That’s still a significant gap, though. Looking at the same poll, Brendan Nyhan reflects on how partisanship drives the way people answer these questions:

This finding represents a striking reversal from the partisan divide found in a question about a potential avian influenza outbreak in 2006, when a Republican, George W. Bush, was president. An ABC/Post poll taken at the time found that 72 percent of Republicans were confident in an effective federal response compared with only 52 percent of Democrats. The partisan divide also appears to have grown as Republican disapproval of President Obama has deepened. …

These findings illustrate how people use simple partisan heuristics to make judgments about future government performance. Few people know about how the federal government responds to disease epidemics, but most people have views about President Obama and the job he is doing in office. That’s why Democrats are more confident in government’s capacity for an effective response than they were in 2006, for example, not because they approve of how the Centers for Disease Control and Prevention is being managed.

What The Hell Is Happening In South Dakota?

The current state of the Senate races:

Senate Map

South Dakota has become a three-way race between Democrat Rick Weiland, Republican Mike Rounds, and Independent Larry Pressler. Aaron Blake summarizes a poll that came out yesterday:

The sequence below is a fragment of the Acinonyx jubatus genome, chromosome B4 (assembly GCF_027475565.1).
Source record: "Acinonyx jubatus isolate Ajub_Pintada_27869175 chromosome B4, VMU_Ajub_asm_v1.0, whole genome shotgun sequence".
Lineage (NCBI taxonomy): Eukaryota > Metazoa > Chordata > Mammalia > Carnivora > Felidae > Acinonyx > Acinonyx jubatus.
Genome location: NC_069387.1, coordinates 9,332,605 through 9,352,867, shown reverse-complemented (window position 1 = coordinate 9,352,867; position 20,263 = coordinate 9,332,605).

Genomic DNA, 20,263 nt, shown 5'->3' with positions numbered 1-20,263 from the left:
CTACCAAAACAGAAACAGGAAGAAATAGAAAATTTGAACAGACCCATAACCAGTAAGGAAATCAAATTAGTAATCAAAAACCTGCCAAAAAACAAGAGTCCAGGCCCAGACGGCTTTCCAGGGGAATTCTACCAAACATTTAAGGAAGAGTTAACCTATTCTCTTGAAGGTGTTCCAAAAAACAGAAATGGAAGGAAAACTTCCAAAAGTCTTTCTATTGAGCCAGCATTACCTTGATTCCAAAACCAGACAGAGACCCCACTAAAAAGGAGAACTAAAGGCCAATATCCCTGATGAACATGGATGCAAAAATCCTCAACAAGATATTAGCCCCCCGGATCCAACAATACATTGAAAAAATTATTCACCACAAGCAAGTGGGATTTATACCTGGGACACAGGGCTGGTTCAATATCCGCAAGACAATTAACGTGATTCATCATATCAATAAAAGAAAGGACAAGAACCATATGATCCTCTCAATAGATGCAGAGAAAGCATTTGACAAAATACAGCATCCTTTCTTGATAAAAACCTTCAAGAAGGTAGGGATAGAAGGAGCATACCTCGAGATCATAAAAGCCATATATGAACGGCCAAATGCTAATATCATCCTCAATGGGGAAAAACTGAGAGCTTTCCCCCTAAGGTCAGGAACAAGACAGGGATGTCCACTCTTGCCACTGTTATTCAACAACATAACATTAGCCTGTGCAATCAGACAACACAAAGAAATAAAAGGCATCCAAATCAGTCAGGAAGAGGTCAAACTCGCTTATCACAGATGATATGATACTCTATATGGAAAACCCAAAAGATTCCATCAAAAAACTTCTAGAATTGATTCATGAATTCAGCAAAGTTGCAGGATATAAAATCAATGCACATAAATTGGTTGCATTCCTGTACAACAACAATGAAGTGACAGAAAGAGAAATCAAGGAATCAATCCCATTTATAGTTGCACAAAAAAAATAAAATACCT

A new poll of the South Dakota Senate race shows former three-term GOP senator Larry Pressler, now running as an independent, has surged into second place and is within the margin of error against former governor Mike Rounds (R). The poll, from automated pollster SurveyUSA, shows Rounds at 35 percent, Pressler at 32 percent and Democrat Rick Weiland at 28 percent.

Silver finds that this “is a challenging race to forecast — both because of the inconsistent polling and the three-way dynamic”:

But the logic programmed into the FiveThirtyEight model is as follows: because Pressler is more ideologically similar to Rounds than Weiland — at least according to the statistical measures that we use — the model assumes that Pressler and Rounds will mostly trade votes with one another rather than with Weiland. In other words, Pressler’s gains will tend to come at Rounds’ expense, and vice versa. (See here for a more technical explanation.)

That makes Pressler the more likely candidate to pull off the upset; he can gain ground relative to the frontrunner more quickly. The FiveThirtyEight model currently gives Pressler a 9 percent chance of winning the race, versus 3 percent for Weiland. Those chances will grow if more polls come along with results like SurveyUSA’s.

Alex Altman looks at Pressler’s ideology: